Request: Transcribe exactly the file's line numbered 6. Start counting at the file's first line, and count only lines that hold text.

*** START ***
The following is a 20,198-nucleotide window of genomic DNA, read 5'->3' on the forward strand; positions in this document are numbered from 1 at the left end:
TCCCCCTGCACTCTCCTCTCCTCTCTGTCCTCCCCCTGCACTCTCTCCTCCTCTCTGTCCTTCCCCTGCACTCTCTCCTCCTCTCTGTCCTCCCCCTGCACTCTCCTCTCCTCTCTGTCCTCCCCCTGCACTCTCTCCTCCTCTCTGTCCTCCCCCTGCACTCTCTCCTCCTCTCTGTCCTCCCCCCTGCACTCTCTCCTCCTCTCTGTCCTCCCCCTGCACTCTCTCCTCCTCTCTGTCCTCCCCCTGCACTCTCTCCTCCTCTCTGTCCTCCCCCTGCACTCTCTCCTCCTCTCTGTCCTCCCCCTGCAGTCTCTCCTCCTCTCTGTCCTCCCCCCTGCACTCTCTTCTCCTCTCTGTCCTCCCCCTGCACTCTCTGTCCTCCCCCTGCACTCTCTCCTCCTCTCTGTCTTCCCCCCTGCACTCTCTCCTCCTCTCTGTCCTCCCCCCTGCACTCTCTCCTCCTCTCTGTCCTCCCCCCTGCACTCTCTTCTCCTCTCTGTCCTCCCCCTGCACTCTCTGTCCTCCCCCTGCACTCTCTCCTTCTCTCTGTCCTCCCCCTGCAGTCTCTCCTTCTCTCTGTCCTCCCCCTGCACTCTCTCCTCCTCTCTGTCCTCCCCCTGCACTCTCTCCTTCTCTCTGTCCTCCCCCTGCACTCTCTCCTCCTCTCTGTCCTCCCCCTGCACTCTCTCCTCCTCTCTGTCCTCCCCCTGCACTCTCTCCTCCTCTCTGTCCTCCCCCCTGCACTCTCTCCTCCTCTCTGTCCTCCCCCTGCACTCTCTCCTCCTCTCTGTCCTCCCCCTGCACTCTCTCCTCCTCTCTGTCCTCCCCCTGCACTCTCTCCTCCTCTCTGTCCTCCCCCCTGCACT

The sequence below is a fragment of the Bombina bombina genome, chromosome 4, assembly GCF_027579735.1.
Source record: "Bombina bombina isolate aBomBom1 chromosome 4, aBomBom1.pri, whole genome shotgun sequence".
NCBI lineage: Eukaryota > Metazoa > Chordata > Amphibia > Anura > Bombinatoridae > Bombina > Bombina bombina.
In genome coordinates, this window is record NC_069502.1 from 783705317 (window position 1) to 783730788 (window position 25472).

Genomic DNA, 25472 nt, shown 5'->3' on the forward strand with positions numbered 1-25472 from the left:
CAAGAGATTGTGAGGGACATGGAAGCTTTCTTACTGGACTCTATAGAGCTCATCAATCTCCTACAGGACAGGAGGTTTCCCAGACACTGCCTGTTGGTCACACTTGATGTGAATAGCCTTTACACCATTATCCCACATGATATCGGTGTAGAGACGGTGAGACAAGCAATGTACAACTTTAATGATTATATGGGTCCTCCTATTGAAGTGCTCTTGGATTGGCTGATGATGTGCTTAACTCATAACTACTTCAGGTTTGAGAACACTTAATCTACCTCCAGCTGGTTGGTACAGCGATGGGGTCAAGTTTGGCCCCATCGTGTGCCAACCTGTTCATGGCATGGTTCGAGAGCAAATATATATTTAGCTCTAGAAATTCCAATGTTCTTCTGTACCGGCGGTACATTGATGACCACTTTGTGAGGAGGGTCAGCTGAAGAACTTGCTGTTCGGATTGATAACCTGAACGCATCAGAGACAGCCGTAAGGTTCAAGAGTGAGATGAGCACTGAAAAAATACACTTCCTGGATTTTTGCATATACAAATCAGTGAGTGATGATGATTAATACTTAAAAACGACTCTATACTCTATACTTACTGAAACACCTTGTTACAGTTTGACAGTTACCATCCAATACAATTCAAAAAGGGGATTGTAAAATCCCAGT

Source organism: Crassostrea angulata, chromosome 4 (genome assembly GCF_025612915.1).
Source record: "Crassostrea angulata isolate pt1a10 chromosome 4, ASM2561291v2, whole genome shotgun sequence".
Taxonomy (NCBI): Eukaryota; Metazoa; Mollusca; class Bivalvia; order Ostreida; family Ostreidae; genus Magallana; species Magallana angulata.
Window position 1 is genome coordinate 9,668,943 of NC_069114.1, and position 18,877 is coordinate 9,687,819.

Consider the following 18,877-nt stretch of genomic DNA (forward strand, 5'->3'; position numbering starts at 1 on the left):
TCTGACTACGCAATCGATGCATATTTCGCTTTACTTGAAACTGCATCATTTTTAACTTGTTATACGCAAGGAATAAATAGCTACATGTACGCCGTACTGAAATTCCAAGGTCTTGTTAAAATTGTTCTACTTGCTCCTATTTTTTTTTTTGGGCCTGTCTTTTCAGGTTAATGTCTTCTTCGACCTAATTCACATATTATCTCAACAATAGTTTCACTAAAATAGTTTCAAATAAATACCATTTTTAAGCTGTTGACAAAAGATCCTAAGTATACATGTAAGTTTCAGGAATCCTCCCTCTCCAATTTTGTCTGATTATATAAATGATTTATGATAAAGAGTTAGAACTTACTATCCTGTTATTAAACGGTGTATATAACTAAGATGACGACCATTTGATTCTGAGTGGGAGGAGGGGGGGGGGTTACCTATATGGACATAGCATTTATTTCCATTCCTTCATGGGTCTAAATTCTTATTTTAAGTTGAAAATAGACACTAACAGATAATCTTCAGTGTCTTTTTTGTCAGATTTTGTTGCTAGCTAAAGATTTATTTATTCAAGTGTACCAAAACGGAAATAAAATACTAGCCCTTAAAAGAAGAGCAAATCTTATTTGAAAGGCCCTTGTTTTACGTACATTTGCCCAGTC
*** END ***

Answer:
In genome coordinates, this window is record NC_069502.1 from 783705317 (window position 1) to 783730788 (window position 25472).